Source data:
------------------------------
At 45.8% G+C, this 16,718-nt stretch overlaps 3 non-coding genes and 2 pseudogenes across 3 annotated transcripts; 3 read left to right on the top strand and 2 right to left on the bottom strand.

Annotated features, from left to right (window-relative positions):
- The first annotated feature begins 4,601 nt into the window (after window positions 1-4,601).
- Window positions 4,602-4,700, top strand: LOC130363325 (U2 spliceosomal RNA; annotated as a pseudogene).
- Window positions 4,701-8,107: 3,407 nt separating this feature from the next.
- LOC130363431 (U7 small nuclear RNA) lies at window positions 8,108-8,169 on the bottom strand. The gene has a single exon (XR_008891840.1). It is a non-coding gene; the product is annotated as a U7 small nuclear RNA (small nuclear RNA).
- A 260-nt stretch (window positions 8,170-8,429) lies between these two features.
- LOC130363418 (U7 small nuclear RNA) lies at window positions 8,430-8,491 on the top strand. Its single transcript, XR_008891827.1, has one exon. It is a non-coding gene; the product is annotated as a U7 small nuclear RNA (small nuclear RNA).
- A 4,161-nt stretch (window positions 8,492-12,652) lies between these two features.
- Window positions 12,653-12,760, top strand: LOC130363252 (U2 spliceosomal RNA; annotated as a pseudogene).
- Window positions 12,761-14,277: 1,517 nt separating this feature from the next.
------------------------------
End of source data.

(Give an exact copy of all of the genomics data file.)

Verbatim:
At 45.8% G+C, this 16,718-nt stretch overlaps 3 non-coding genes and 2 pseudogenes across 3 annotated transcripts; 3 read left to right on the top strand and 2 right to left on the bottom strand.

Annotated features, from left to right (window-relative positions):
- The first annotated feature begins 4,601 nt into the window (after window positions 1-4,601).
- Window positions 4,602-4,700, top strand: LOC130363325 (U2 spliceosomal RNA; annotated as a pseudogene).
- Window positions 4,701-8,107: 3,407 nt separating this feature from the next.
- LOC130363431 (U7 small nuclear RNA) lies at window positions 8,108-8,169 on the bottom strand. The gene has a single exon (XR_008891840.1). It is a non-coding gene; the product is annotated as a U7 small nuclear RNA (small nuclear RNA).
- A 260-nt stretch (window positions 8,170-8,429) lies between these two features.
- LOC130363418 (U7 small nuclear RNA) lies at window positions 8,430-8,491 on the top strand. Its single transcript, XR_008891827.1, has one exon. It is a non-coding gene; the product is annotated as a U7 small nuclear RNA (small nuclear RNA).
- A 4,161-nt stretch (window positions 8,492-12,652) lies between these two features.
- Window positions 12,653-12,760, top strand: LOC130363252 (U2 spliceosomal RNA; annotated as a pseudogene).
- Window positions 12,761-14,277: 1,517 nt separating this feature from the next.